As a candidate in the primaries, you received a lot of truly useless advice from your high-priced helpers -- a situation highlighted this week by the embarrassing release of some of their confidential memorandums in the Atlantic magazine. From the beginning, your campaign seems to have been impervious to wise counsel -- even your own.
First your team of advisors positioned you as the "inevitable nominee," boasting inanely that you would steamroll any aspiring rivals with money and celebrity. Then they failed to understand how vulnerable you would be in the caucus system. Throughout the campaign they misunderstood how Democratic politics has changed over the past decade, ignoring the effect of Bush's presidency and the rise of the netroots.
Bad advice persists when good advice is falling on deaf ears, however. Your advisors and consultants cannot be held responsible for your decision to hire them. Were you to listen to a smart advisor, however, this is what she would tell you:
The question you must face is how to salvage what remains in the wake of defeat. The hour is getting late, but it is still possible to sidestep the pitfalls ahead instead of diving into them.
So let's leave aside for a moment the question of whether Barack Obama actually will win in November. Only fools claim to know the answer, but let's assume that what many of your close friends have reportedly been whispering lately is true -- that he cannot defeat John McCain.
With too many of your supporters, donors and advisors undermining Obama and threatening to mar the Democratic convention -- and with you and President Clinton still permitting doubt to linger about your own enthusiasm for the presumptive nominee -- such talk merely sets you up to be blamed for his defeat in November. Should Obama fall in an environment poisoned by post-primary malice, his supporters will not be quick to forgive -- and the most unflattering caricature of your own motives and character will prevail.
The inevitable retaliation would inflict fatal damage on any prospect of a future presidential candidacy for you or of your someday winning the Senate majority leadership. Rather than making history as the first serious female contender for the presidency, you would be remembered and resented for ruining the chances of the Democratic Party's first black presidential nominee.
Encouraging your supporters to make trouble at the Democratic convention would be a strategic error of enormous proportions, as would any further hints or winks or whispers about the flaws of Obama's candidacy. The inability to control such gestures, which are clearly motivated by emotions rather than wisdom, betrays a lack of mature statesmanship.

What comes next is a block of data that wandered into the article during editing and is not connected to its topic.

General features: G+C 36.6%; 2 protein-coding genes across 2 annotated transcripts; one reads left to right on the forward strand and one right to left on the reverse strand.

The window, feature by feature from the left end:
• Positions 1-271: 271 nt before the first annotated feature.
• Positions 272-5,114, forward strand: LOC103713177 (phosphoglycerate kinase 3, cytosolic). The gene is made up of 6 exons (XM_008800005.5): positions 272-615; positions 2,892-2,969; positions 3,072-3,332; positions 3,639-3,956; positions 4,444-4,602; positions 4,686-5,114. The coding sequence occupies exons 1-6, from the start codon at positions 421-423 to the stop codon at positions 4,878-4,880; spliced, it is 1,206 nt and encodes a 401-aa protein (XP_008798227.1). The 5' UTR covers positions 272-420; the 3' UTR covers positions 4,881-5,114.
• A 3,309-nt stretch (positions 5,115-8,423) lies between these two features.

Too many of your closest advisors possess no such qualities, as indicated by their incontinent leaking and peevish sniping. And the memos published by the Atlantic show that their analysis of the realities of the campaign was not exactly sharp.
So let's state the obvious as bluntly as possible: If it is true that Obama cannot win, as so many of your disgruntled friends insist, then you have absolutely nothing to lose by giving him the fullest possible support from today until Election Day. Get it? You have nothing to lose, and everything to gain, in fact, by smothering the recriminations of the primary season in good will and hard work. Then if Obama loses despite your wholehearted backing, that will be the fault of him and his campaign team, and they will have no reason to blame you.
If on the other hand you allow yourself to be perceived as less than enthusiastic and dedicated in your endorsement of him -- and if your activists and donors persist in boycotting his campaign -- then you will be tarnished by his defeat. It is true that your critics in the media may cast doubt on your sincerity no matter what you say and no matter how hard you work, but your task is to deprive them of credibility. (Certainly you've beaten them at that game before.)
Sometimes you seem to understand perfectly well where your own interests now lie; sometimes, not at all. Sending mixed messages is, as always, a big mistake. Being consistent is essential.
None of this is intended to discourage you from placing your name in nomination at the convention, going through a historic roll call on the floor, or basking in the limelight with your husband in Denver. There should be no doubt that you earned those moments or that President Clinton is entitled to address the convention. Those who suggest that Obama will somehow be diminished by a Clinton speech or roll call only emphasize his weakness, an error that his campaign understands.
But when the floor count reaches the point where Obama has won, that will be the last opportunity to end this persistent shadow campaign. That is when one of your most prominent supporters should ask the chairperson to end the roll call and let the convention nominate the senator from Illinois by acclamation. Such a generous scenario would fulfill your obligation to your party and your values and redeem the inspiring speech you delivered on the day that you conceded the nomination.
But it would also be the smartest way -- the only way -- to serve your own political interests. So give some careful thought to what is best for your country, and for you.